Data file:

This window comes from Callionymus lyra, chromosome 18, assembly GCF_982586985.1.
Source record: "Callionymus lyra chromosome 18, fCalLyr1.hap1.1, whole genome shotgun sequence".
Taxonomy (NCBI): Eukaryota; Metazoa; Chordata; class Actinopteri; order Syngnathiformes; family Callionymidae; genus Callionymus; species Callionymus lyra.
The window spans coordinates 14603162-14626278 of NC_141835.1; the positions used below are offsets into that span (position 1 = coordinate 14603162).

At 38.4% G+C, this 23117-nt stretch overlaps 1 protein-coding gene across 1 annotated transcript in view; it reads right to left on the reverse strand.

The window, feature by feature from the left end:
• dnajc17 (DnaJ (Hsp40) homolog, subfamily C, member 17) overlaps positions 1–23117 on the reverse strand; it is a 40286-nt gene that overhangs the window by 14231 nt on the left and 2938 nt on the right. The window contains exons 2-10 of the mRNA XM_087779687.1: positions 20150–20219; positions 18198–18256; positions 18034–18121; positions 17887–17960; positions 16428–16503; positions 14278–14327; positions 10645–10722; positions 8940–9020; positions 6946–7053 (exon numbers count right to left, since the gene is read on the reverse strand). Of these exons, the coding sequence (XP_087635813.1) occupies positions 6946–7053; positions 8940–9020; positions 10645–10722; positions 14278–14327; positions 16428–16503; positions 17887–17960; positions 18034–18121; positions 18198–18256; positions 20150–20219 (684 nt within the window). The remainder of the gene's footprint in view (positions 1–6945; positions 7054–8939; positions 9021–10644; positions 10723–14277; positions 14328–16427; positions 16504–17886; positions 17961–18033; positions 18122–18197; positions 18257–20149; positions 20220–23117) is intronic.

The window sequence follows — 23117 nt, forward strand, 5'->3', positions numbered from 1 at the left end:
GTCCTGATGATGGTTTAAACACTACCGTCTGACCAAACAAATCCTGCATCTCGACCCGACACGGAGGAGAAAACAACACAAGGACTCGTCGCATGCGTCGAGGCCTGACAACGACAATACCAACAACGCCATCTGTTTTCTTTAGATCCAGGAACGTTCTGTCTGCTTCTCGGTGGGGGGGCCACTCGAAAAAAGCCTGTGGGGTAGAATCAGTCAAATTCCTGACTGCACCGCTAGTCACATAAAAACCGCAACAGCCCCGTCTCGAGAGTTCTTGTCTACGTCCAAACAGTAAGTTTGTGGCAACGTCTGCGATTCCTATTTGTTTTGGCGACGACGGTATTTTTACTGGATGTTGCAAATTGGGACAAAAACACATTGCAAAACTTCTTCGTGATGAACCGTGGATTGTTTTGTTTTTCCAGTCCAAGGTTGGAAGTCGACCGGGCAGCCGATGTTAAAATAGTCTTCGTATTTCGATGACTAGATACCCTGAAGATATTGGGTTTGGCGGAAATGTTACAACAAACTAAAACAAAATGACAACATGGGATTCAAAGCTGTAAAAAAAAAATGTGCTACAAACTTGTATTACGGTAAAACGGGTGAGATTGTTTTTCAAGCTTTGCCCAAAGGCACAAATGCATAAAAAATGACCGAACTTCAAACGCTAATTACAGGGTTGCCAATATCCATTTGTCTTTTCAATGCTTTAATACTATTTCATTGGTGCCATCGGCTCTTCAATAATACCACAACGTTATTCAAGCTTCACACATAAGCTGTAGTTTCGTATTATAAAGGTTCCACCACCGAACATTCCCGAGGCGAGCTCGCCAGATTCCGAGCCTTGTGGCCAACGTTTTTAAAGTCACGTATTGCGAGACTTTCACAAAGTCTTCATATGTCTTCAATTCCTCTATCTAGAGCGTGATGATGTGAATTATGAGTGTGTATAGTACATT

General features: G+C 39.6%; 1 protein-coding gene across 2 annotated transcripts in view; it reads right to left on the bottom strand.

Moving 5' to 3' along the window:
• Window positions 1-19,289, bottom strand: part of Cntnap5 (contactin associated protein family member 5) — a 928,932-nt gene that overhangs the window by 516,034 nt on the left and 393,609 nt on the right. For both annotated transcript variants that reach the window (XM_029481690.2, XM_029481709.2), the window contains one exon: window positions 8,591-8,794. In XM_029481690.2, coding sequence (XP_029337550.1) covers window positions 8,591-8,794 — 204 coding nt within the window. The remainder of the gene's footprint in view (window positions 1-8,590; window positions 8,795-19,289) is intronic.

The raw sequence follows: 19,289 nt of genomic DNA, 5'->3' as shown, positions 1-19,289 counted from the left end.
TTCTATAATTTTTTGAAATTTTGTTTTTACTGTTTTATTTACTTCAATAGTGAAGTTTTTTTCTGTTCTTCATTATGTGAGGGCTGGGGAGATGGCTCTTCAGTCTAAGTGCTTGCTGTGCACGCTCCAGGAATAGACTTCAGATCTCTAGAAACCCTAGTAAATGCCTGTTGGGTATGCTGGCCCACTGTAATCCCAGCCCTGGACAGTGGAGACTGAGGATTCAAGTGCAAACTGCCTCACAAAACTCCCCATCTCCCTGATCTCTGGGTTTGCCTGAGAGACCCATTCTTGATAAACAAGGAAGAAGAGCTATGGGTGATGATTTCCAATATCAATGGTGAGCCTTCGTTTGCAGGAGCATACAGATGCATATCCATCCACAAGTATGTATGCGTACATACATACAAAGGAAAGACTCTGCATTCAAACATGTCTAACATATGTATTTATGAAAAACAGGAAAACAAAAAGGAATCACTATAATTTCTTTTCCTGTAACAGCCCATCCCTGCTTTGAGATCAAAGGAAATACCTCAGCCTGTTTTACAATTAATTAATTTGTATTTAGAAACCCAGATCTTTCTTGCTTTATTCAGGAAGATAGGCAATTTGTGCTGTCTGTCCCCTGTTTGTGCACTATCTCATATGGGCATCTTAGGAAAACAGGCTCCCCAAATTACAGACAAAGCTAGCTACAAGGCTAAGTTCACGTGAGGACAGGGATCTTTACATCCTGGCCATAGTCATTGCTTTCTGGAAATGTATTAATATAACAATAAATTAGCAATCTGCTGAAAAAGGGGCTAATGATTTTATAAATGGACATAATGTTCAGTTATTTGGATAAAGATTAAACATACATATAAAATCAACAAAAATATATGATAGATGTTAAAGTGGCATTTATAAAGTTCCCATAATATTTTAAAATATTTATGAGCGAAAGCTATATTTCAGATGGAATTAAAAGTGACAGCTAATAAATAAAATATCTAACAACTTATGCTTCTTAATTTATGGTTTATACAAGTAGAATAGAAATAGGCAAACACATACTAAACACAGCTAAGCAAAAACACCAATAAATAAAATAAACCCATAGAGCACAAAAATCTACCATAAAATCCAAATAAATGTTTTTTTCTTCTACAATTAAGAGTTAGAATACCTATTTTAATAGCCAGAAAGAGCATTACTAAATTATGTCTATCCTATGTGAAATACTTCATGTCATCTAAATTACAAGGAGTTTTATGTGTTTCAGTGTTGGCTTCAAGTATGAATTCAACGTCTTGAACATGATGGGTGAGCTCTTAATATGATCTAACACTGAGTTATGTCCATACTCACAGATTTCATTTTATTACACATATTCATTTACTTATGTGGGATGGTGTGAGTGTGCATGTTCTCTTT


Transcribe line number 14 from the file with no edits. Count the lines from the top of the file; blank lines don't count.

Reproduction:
TTCTATAATTTTTTGAAATTTTGTTTTTACTGTTTTATTTACTTCAATAGTGAAGTTTTTTTCTGTTCTTCATTATGTGAGGGCTGGGGAGATGGCTCTTCAGTCTAAGTGCTTGCTGTGCACGCTCCAGGAATAGACTTCAGATCTCTAGAAACCCTAGTAAATGCCTGTTGGGTATGCTGGCCCACTGTAATCCCAGCCCTGGACAGTGGAGACTGAGGATTCAAGTGCAAACTGCCTCACAAAACTCCCCATCTCCCTGATCTCTGGGTTTGCCTGAGAGACCCATTCTTGATAAACAAGGAAGAAGAGCTATGGGTGATGATTTCCAATATCAATGGTGAGCCTTCGTTTGCAGGAGCATACAGATGCATATCCATCCACAAGTATGTATGCGTACATACATACAAAGGAAAGACTCTGCATTCAAACATGTCTAACATATGTATTTATGAAAAACAGGAAAACAAAAAGGAATCACTATAATTTCTTTTCCTGTAACAGCCCATCCCTGCTTTGAGATCAAAGGAAATACCTCAGCCTGTTTTACAATTAATTAATTTGTATTTAGAAACCCAGATCTTTCTTGCTTTATTCAGGAAGATAGGCAATTTGTGCTGTCTGTCCCCTGTTTGTGCACTATCTCATATGGGCATCTTAGGAAAACAGGCTCCCCAAATTACAGACAAAGCTAGCTACAAGGCTAAGTTCACGTGAGGACAGGGATCTTTACATCCTGGCCATAGTCATTGCTTTCTGGAAATGTATTAATATAACAATAAATTAGCAATCTGCTGAAAAAGGGGCTAATGATTTTATAAATGGACATAATGTTCAGTTATTTGGATAAAGATTAAACATACATATAAAATCAACAAAAATATATGATAGATGTTAAAGTGGCATTTATAAAGTTCCCATAATATTTTAAAATATTTATGAGCGAAAGCTATATTTCAGATGGAATTAAAAGTGACAGCTAATAAATAAAATATCTAACAACTTATGCTTCTTAATTTATGGTTTATACAAGTAGAATAGAAATAGGCAAACACATACTAAACACAGCTAAGCAAAAACACCAATAAATAAAATAAACCCATAGAGCACAAAAATCTACCATAAAATCCAAATAAATGTTTTTTTCTTCTACAATTAAGAGTTAGAATACCTATTTTAATAGCCAGAAAGAGCATTACTAAATTATGTCTATCCTATGTGAAATACTTCATGTCATCTAAATTACAAGGAGTTTTATGTGTTTCAGTGTTGGCTTCAAGTATGAATTCAACGTCTTGAACATGATGGGTGAGCTCTTAATATGATCTAACACTGAGTTATGTCCATACTCACAGATTTCATTTTATTACACATATTCATTTACTTATGTGGGATGGTGTGAGTGTGCATGTTCTCTTT